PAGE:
driverless car

Norway opens its roads to driverless cars in 2017

Self-driving vehicles are set to hit the roads of Norway after the country's government announced that it aims to pass a law in spring 2017 to allow autonomous testing.

Norway is one of the largest markets for Tesla Motors' electric vehicles, thanks to generous government subsidies. Tesla said in October its new models will come with hardware, including cameras and a radar, to enable them to be fully self-driving.

The move to permit testing of self-driving vehicles is also aimed at giving a competitive edge to Norwegian technology companies as the country seeks to diversify away from the offshore petroleum sector, hit by a plunge in global oil prices.

Other companies exploring self-driving cars include Google, Uber and Ford.

Norway’s Ministry of Transport and Communications said the government was sending out a proposal for consultation on a new law with the aim of getting a bill passed by parliament in the spring of 2017.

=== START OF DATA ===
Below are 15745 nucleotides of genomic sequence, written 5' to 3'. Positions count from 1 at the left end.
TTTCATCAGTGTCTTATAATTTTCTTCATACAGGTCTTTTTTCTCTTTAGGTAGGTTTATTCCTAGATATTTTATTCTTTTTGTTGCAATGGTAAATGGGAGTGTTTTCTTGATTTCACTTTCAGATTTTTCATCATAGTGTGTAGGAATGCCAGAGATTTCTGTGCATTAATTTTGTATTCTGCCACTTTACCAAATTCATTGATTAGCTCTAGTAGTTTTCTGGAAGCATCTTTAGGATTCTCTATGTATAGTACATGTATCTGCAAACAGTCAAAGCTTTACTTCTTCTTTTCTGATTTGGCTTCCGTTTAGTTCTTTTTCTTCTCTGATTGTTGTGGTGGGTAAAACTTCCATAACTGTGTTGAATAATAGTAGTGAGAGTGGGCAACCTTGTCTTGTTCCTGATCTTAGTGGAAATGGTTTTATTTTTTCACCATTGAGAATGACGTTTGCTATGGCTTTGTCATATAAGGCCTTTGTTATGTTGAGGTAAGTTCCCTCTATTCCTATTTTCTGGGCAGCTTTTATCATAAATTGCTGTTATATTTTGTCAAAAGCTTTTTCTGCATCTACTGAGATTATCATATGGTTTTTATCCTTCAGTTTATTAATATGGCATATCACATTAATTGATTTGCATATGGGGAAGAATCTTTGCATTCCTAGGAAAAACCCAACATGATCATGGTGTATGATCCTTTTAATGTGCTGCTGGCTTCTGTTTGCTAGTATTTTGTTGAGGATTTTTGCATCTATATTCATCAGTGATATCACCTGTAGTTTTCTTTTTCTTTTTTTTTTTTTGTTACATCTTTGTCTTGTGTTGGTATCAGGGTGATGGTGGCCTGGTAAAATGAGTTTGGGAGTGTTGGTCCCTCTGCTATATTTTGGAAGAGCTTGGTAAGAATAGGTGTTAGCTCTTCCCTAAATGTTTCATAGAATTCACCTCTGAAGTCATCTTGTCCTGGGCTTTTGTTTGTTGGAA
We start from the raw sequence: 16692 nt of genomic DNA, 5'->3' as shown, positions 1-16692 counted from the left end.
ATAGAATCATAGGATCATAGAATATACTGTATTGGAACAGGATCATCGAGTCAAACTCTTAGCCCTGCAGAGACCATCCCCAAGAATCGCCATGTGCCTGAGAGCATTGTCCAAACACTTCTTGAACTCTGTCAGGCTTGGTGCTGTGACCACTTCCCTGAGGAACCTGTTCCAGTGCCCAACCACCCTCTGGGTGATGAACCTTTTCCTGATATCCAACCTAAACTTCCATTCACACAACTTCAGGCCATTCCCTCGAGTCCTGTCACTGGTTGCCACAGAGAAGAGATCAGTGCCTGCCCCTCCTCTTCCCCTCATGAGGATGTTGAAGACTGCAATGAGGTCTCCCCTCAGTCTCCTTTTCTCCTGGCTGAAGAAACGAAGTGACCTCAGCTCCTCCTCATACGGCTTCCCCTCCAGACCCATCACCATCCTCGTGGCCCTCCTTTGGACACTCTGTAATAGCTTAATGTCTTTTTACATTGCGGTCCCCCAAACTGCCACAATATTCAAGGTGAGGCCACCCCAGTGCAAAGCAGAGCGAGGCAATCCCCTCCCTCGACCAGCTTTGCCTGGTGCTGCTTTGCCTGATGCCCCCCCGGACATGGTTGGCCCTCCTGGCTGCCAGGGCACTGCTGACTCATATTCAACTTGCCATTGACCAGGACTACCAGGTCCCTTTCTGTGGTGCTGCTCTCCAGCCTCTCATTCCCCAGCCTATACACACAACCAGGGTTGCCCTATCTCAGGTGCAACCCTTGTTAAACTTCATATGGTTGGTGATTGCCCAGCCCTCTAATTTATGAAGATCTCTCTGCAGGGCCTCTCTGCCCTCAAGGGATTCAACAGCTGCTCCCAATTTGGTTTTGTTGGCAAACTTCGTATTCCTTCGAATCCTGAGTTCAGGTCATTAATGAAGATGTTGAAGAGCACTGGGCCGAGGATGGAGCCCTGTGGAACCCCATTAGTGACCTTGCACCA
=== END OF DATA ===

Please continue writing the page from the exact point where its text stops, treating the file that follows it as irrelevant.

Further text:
“The objective of the bill is to facilitate the testing of self-driving vehicles on Norwegian roads ... within the framework of traffic safety while protecting the integrity of personal information,” it said in a statement.

Self-driving vehicles will be introduced gradually, and only technologically mature systems would be approved for testing, it added.

The rollout of self-driving cars faces a bumpy start in some countries due to lack of regulation and public scepticism about their safety.

Uber stopped testing its self-driving cars in San Francisco this week, after California authorities revoked the registration of 16 of its self-driving cars because they had not received the proper permits. 

Uber said it was not obliged to have a permit because its vehicles require continuous monitoring by a person in the car.

In October, Singapore signed an agreement to start testing self-driving buses on its streets in order to deal with the challenges posed by its limited land and labour. 

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